For words are no more labels of things than the sky is a styrofoam wrap of some Divine carryout shop. And letters are no more tied to words or words to sentences than a mule is tied to its burden.These words have equal significance in the electronic realm. Bernstein's allusion here to Marinetti's great Futurist declaration gestures towards the advancement of writing's physicality. Electronic texts provide the subsequent step here, moving writing into charged space, where words themselves begin to reach beyond sequentiality. From context to "dystext": pieces or fragments of text. This is a dance outside the linear, outside the line. An interesting place for writing as they say in Texas, "real cowboys don't line dance."
Letters in liberty. words freed from the tyranny of horizontality, or sequence.... (Response 3)
Thus we find online hypertext. (Generic and intersystemic in qualities; as opposed to proprietary "closed" hypertext systems.) Importantly, electronic poetics are not tied to the linearity of the page; this is not an end of linearity but an emergence of multiple linearities. The connection between these multiples is the link. A signal word or conjunction of letters, the mule unharnassed, free to jump into a lateral or completely irreverent context--or medium (visual, sound, video).
Links bring to the text the riddle of discovery experienced by the anthropologist stepping onto the soil of a previously undiscovered culture: once the imprint of such a footstep is on the sand, the culture is no longer "native." Once a link has been taken, it is no longer a link but a constituted part of the already traveled narrative; the link loses its potentiality but, in doing so, opens up the possibility of other links. And what if some of these links fail? What we have is not a failure of the internal system but a triumph of internal workings over any possibility of external order. As Gregory Ulmer puts it:
There is no "central processor" in hyperrhetoric, no set of rules, but a distributed memory, a memory triggered by a cue that spreads through the encyclopedia, the library, the data base (connectionism suggests that the hardware itself should be designed to support the spread of memory through an associational network) (346).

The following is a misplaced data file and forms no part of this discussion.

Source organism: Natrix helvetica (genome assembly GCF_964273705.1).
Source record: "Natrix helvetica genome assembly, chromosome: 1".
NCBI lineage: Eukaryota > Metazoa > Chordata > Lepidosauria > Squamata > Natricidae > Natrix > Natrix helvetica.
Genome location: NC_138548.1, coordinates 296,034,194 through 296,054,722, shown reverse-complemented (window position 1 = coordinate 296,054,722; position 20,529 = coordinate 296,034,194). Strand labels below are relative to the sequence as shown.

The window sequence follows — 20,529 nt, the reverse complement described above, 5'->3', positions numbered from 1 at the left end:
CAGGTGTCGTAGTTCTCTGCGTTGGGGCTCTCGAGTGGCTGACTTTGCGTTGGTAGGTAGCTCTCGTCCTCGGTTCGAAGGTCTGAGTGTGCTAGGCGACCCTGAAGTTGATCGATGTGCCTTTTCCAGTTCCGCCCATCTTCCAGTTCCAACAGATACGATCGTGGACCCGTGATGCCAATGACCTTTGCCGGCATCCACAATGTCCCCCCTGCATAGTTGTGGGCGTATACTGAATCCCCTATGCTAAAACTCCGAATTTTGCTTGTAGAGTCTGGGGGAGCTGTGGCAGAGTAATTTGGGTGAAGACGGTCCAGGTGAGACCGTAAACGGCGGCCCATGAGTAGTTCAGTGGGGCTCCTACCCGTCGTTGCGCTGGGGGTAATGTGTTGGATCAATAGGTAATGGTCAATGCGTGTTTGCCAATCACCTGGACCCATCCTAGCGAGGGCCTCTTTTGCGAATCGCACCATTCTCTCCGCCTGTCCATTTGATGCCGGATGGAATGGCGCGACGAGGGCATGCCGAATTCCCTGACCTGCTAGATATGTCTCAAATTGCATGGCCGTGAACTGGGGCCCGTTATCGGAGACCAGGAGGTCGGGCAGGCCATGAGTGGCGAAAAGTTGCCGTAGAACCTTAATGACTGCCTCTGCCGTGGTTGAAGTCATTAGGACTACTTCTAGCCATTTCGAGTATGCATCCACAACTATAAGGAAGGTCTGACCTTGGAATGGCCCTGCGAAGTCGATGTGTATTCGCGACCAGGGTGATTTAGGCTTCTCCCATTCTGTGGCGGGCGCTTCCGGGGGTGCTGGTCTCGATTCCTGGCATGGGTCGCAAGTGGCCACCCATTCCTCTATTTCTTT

Hypertext allows sequences throughout sequences. However, a serious point of difference must be taken with some Web utopianists: despite tendencies in this direction, the point is not that everything is linked through these sequences. The constitution of any such whole could only be a misrepresentation of stability, the futile pursuit of yet another encyclopedia. The insistences of the internal orders of texts do not add stability to the text, rather they add a perplexing layer of instability; it is the "failure" of the links, whether they connect or not, that gives them their activity and it is through this activity that electronic writing departs irreversibly from the world of print.
This post-typographic and non-linear disunion is no news to poetics. The argument that "Pound's significance lies in his having anticipated the end of 'the Gutenberg era', the age of print" (Davie 5), Futurism, Stein, Dada, and following World War II, the exploration of system in Olson, Duncan and Blaser's serial works, Eigner's articulation, Creeley's numeric determinations, Spicer and Roberson's split pages, Bernstein, McCaffery, Silliman, Grenier, Fisher, Sheppard, Hocquard, Royet-Journoud, the radical typographies of Howe and Drucker, Antin's improvizations, the translations of Joris, Rothenberg's ethnopoetics, redeployments of language by O'Sullivan, Bergvall, MacCormack, Brossard, Leggott, Hejinian, Retallack, and Weiner, and the alleatories of Mac Low and Cage point in different ways to various forms of nonlinearity.